I bring this up because businesses are always struggling with developing a competitive advantage. How does it work? Do they get better deals on their products, do they sell substandard materials? It’s doubtful they get real deals on their products. If they’re buying tons, I’m sure they get price breaks. My hunch is they buy different products. If they sold substandard materials, they would be out of business. From my experience, I believe they know their customers.

Building a competitive advantage starts with distinguishing your perfect customer. It doesn’t start with you saying, “I have to sell more than them, or they’re taking my customers.” The Dollar Store gets every customer who wants to save money; it has nothing to do with not having enough money. They don’t advertise “Come in because you’re poor.” It’s a “price-only” offer. If you want to save money, you go to the Dollar Store. Sometimes you find an item that’s a name brand, and you feel like you’ve really won.

If the cheapest price is what your customer is after, you can’t stop them from looking and comparing. The question is, why would you want the customer seeking the lowest price? The lowest price customer won't keep you in business.

Here are some ways to determine your “best” customer and how to keep them close:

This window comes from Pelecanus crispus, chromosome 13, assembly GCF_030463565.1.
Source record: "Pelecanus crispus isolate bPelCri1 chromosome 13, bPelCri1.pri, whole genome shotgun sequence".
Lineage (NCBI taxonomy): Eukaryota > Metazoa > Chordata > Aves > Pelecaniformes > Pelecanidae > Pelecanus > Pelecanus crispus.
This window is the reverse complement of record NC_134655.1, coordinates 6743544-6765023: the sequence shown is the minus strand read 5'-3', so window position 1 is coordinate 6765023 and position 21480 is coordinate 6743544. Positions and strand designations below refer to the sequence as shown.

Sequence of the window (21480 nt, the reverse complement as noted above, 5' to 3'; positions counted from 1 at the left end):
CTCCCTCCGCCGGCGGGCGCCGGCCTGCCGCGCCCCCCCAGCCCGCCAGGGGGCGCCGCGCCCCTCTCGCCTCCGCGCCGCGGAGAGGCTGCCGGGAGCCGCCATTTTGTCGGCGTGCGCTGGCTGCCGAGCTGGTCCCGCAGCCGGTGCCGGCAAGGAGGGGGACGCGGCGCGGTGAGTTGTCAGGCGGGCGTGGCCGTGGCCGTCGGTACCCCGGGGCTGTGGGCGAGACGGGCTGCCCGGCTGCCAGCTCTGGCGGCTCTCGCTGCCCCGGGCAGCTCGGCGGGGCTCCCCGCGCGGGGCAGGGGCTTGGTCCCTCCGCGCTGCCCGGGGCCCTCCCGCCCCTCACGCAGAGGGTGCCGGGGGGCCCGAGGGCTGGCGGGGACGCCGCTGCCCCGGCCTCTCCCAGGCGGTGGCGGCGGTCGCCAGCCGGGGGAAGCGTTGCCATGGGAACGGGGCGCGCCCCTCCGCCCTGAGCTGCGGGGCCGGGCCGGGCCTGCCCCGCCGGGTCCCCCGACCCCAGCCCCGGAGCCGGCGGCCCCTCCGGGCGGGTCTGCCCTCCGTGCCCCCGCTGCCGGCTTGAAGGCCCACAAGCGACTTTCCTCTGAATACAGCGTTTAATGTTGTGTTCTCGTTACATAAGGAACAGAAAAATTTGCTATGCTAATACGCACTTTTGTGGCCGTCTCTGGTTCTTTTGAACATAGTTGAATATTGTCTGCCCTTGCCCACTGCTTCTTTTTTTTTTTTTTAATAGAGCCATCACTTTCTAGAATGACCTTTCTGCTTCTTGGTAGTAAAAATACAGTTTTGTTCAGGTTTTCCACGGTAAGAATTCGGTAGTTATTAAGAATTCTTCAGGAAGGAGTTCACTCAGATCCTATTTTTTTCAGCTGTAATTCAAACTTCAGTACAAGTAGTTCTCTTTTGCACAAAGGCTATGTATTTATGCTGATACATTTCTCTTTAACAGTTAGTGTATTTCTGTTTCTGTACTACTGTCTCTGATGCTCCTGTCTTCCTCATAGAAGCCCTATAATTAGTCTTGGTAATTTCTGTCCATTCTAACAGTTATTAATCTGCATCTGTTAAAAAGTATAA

Determine your perfect customer. Look through your invoices of sold customers and pull out the ones who have purchased big-ticket items. Have they bought similar products? How did they pay for their large purchases? Check their invoices and see if there are other similar factors. Compare everything from what they bought to where they live. Put together your pro- file of the perfect customer.

Don’t be reactive, be proactive. If you’re going to compete, you will have to do something different. Note: This is not the same as doing things “differently.” Let’s say your competitor offers a one-year warranty on their installation. Your competitive strategy is to offer a five-year warranty. That’s doing the “thing differently.” If you were to say you were doing an inspection after the first year to make sure the flooring is performing properly and repairing any problems or make a recommendation, then you're different.

Train your employees to be the best, not better. Being the best would mean doing something entirely different. Welcoming your customers into your store with a cup of coffee, provide elegant furniture for them to sit on, having your television on and connecting to your website to show products and links to your suppliers. How about bringing up video testimonials and Facebook comments from happy customers. (Don't forget snacks for the dog.)